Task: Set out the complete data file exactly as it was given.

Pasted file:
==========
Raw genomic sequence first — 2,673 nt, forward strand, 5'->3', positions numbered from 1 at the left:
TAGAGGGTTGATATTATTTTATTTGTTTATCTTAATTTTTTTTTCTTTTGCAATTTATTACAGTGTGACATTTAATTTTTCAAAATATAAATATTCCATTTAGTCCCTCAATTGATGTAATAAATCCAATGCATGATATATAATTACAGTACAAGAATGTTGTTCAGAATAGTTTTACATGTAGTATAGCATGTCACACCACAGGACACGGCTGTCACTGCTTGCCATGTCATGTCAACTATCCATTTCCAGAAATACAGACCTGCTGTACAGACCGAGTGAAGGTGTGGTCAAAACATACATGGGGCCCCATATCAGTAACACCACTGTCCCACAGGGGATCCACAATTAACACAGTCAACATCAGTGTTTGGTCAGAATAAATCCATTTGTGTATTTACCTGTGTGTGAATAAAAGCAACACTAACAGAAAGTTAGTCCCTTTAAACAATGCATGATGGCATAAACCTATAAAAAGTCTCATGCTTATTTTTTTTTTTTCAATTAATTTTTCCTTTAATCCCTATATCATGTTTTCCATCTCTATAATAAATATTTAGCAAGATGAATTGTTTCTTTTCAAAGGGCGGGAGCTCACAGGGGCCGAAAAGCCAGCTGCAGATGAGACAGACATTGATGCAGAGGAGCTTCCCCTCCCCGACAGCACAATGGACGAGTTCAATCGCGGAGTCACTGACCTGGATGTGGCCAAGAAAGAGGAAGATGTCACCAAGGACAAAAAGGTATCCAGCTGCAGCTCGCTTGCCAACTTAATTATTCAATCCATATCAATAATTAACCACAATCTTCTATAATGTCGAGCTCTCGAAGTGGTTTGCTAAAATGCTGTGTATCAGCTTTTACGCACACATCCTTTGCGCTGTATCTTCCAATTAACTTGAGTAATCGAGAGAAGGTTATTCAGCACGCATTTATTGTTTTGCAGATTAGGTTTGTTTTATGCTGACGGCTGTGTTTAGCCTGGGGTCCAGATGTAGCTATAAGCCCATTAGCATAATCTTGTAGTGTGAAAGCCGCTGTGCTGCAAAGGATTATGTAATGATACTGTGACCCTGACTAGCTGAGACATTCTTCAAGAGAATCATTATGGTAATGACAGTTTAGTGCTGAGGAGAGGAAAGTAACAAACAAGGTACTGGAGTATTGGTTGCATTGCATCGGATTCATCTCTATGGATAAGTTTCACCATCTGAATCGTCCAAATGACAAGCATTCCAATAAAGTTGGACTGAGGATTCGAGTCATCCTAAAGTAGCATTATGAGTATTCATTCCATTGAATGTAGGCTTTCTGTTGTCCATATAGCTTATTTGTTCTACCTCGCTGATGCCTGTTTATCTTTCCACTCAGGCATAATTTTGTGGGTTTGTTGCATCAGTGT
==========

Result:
Raw genomic sequence first — 2,673 nt, forward strand, 5'->3', positions numbered from 1 at the left:
TAGAGGGTTGATATTATTTTATTTGTTTATCTTAATTTTTTTTTCTTTTGCAATTTATTACAGTGTGACATTTAATTTTTCAAAATATAAATATTCCATTTAGTCCCTCAATTGATGTAATAAATCCAATGCATGATATATAATTACAGTACAAGAATGTTGTTCAGAATAGTTTTACATGTAGTATAGCATGTCACACCACAGGACACGGCTGTCACTGCTTGCCATGTCATGTCAACTATCCATTTCCAGAAATACAGACCTGCTGTACAGACCGAGTGAAGGTGTGGTCAAAACATACATGGGGCCCCATATCAGTAACACCACTGTCCCACAGGGGATCCACAATTAACACAGTCAACATCAGTGTTTGGTCAGAATAAATCCATTTGTGTATTTACCTGTGTGTGAATAAAAGCAACACTAACAGAAAGTTAGTCCCTTTAAACAATGCATGATGGCATAAACCTATAAAAAGTCTCATGCTTATTTTTTTTTTTTCAATTAATTTTTCCTTTAATCCCTATATCATGTTTTCCATCTCTATAATAAATATTTAGCAAGATGAATTGTTTCTTTTCAAAGGGCGGGAGCTCACAGGGGCCGAAAAGCCAGCTGCAGATGAGACAGACATTGATGCAGAGGAGCTTCCCCTCCCCGACAGCACAATGGACGAGTTCAATCGCGGAGTCACTGACCTGGATGTGGCCAAGAAAGAGGAAGATGTCACCAAGGACAAAAAGGTATCCAGCTGCAGCTCGCTTGCCAACTTAATTATTCAATCCATATCAATAATTAACCACAATCTTCTATAATGTCGAGCTCTCGAAGTGGTTTGCTAAAATGCTGTGTATCAGCTTTTACGCACACATCCTTTGCGCTGTATCTTCCAATTAACTTGAGTAATCGAGAGAAGGTTATTCAGCACGCATTTATTGTTTTGCAGATTAGGTTTGTTTTATGCTGACGGCTGTGTTTAGCCTGGGGTCCAGATGTAGCTATAAGCCCATTAGCATAATCTTGTAGTGTGAAAGCCGCTGTGCTGCAAAGGATTATGTAATGATACTGTGACCCTGACTAGCTGAGACATTCTTCAAGAGAATCATTATGGTAATGACAGTTTAGTGCTGAGGAGAGGAAAGTAACAAACAAGGTACTGGAGTATTGGTTGCATTGCATCGGATTCATCTCTATGGATAAGTTTCACCATCTGAATCGTCCAAATGACAAGCATTCCAATAAAGTTGGACTGAGGATTCGAGTCATCCTAAAGTAGCATTATGAGTATTCATTCCATTGAATGTAGGCTTTCTGTTGTCCATATAGCTTATTTGTTCTACCTCGCTGATGCCTGTTTATCTTTCCACTCAGGCATAATTTTGTGGGTTTGTTGCATCAGTGT